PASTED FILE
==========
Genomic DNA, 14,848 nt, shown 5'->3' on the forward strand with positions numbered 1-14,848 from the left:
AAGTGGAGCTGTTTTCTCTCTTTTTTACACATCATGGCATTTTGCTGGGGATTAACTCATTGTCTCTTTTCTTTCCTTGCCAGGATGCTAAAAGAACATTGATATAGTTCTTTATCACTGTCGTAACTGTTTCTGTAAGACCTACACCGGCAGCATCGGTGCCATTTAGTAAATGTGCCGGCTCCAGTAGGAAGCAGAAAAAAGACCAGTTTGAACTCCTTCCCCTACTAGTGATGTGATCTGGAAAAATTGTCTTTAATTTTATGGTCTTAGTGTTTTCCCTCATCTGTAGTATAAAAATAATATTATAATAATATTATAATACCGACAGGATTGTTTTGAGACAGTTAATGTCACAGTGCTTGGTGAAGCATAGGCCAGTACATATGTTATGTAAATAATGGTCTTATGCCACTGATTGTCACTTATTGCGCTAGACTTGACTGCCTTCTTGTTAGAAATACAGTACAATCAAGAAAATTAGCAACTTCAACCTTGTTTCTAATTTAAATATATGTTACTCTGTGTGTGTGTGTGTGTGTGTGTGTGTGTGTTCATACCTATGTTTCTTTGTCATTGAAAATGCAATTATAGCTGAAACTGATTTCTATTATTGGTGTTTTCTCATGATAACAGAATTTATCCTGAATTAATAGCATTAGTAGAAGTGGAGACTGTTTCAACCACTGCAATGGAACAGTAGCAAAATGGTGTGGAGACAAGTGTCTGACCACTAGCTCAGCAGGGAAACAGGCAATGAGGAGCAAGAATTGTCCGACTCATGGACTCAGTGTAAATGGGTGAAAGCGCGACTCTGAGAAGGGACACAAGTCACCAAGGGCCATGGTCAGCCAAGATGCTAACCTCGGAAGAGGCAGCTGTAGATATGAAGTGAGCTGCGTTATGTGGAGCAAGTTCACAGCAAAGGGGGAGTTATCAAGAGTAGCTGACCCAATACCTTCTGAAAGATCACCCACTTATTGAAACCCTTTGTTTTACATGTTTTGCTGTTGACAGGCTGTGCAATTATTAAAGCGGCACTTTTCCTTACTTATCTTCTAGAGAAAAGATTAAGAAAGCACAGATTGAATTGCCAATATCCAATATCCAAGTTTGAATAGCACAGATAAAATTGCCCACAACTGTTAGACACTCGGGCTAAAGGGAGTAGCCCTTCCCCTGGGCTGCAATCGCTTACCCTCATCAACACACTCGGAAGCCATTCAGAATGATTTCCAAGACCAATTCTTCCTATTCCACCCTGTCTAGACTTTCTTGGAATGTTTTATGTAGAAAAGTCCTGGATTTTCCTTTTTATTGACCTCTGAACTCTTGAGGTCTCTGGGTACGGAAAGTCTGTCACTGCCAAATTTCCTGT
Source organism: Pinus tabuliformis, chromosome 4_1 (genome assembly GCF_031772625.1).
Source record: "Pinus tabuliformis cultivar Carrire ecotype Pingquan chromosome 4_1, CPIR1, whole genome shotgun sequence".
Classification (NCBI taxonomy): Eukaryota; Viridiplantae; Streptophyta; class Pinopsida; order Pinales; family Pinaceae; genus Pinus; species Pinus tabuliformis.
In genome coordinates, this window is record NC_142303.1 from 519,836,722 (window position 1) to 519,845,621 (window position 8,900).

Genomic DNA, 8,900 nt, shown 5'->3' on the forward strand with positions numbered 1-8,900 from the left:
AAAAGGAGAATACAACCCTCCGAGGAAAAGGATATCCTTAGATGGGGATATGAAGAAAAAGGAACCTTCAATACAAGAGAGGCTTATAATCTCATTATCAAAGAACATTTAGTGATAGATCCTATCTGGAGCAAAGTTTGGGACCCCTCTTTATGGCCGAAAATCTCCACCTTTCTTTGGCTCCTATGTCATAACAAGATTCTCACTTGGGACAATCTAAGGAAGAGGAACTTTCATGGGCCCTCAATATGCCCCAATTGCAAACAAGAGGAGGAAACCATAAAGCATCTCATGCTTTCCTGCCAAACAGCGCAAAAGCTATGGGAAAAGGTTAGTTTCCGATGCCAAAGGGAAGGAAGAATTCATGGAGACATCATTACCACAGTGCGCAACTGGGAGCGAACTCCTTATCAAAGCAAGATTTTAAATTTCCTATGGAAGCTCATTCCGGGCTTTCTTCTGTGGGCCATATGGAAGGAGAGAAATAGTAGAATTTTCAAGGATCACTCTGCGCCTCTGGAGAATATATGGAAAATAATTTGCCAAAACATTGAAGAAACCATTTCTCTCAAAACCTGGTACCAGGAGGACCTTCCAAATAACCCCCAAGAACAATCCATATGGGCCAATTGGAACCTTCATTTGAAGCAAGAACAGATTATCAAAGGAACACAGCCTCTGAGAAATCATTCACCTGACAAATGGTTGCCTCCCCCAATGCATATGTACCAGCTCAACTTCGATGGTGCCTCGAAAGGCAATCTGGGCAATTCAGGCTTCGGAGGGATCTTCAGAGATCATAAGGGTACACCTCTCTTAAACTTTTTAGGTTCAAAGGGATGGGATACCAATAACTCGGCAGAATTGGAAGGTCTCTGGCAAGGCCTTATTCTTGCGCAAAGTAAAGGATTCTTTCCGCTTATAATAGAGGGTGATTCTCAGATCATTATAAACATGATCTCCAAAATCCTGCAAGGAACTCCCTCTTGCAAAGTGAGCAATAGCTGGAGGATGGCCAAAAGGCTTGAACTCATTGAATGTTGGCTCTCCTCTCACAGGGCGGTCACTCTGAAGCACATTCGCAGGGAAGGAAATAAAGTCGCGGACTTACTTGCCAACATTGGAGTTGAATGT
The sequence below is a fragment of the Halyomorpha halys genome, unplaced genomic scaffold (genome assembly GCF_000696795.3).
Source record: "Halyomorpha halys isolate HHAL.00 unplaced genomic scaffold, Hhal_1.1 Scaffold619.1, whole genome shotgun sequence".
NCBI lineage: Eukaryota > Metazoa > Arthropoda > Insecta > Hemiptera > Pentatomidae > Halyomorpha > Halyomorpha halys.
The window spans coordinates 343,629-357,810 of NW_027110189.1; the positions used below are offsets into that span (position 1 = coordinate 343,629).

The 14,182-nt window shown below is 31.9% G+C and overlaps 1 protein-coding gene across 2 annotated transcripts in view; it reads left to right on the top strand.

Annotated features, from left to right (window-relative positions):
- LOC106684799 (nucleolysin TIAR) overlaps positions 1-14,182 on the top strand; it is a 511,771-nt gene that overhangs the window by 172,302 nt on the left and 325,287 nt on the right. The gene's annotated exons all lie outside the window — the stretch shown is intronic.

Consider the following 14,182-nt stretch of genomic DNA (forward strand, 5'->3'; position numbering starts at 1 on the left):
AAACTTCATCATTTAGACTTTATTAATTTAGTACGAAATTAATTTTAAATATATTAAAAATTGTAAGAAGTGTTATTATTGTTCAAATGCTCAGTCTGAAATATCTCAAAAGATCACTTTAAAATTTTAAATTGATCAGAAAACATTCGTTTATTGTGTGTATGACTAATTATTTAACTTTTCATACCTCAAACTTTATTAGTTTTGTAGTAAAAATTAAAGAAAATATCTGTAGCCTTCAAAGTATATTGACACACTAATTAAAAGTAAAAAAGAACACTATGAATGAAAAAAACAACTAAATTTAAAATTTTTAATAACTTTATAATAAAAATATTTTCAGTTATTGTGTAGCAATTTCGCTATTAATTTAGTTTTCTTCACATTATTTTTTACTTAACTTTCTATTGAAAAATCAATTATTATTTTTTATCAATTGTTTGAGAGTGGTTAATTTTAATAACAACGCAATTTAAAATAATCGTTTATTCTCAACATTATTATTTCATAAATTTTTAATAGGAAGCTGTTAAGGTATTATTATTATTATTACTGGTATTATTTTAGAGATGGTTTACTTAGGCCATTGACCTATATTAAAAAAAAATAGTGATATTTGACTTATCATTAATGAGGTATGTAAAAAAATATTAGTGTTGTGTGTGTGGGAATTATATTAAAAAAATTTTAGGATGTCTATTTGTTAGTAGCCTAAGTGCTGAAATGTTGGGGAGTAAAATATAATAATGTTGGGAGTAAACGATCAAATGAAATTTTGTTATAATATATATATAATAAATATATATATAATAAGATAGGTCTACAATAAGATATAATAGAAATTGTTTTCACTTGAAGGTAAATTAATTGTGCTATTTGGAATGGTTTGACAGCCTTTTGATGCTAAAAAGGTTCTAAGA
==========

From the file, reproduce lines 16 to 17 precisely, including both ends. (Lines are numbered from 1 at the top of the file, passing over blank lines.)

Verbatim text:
Consider the following 14,182-nt stretch of genomic DNA (forward strand, 5'->3'; position numbering starts at 1 on the left):
AAACTTCATCATTTAGACTTTATTAATTTAGTACGAAATTAATTTTAAATATATTAAAAATTGTAAGAAGTGTTATTATTGTTCAAATGCTCAGTCTGAAATATCTCAAAAGATCACTTTAAAATTTTAAATTGATCAGAAAACATTCGTTTATTGTGTGTATGACTAATTATTTAACTTTTCATACCTCAAACTTTATTAGTTTTGTAGTAAAAATTAAAGAAAATATCTGTAGCCTTCAAAGTATATTGACACACTAATTAAAAGTAAAAAAGAACACTATGAATGAAAAAAACAACTAAATTTAAAATTTTTAATAACTTTATAATAAAAATATTTTCAGTTATTGTGTAGCAATTTCGCTATTAATTTAGTTTTCTTCACATTATTTTTTACTTAACTTTCTATTGAAAAATCAATTATTATTTTTTATCAATTGTTTGAGAGTGGTTAATTTTAATAACAACGCAATTTAAAATAATCGTTTATTCTCAACATTATTATTTCATAAATTTTTAATAGGAAGCTGTTAAGGTATTATTATTATTATTACTGGTATTATTTTAGAGATGGTTTACTTAGGCCATTGACCTATATTAAAAAAAAATAGTGATATTTGACTTATCATTAATGAGGTATGTAAAAAAATATTAGTGTTGTGTGTGTGGGAATTATATTAAAAAAATTTTAGGATGTCTATTTGTTAGTAGCCTAAGTGCTGAAATGTTGGGGAGTAAAATATAATAATGTTGGGAGTAAACGATCAAATGAAATTTTGTTATAATATATATATAATAAATATATATATAATAAGATAGGTCTACAATAAGATATAATAGAAATTGTTTTCACTTGAAGGTAAATTAATTGTGCTATTTGGAATGGTTTGACAGCCTTTTGATGCTAAAAAGGTTCTAAGA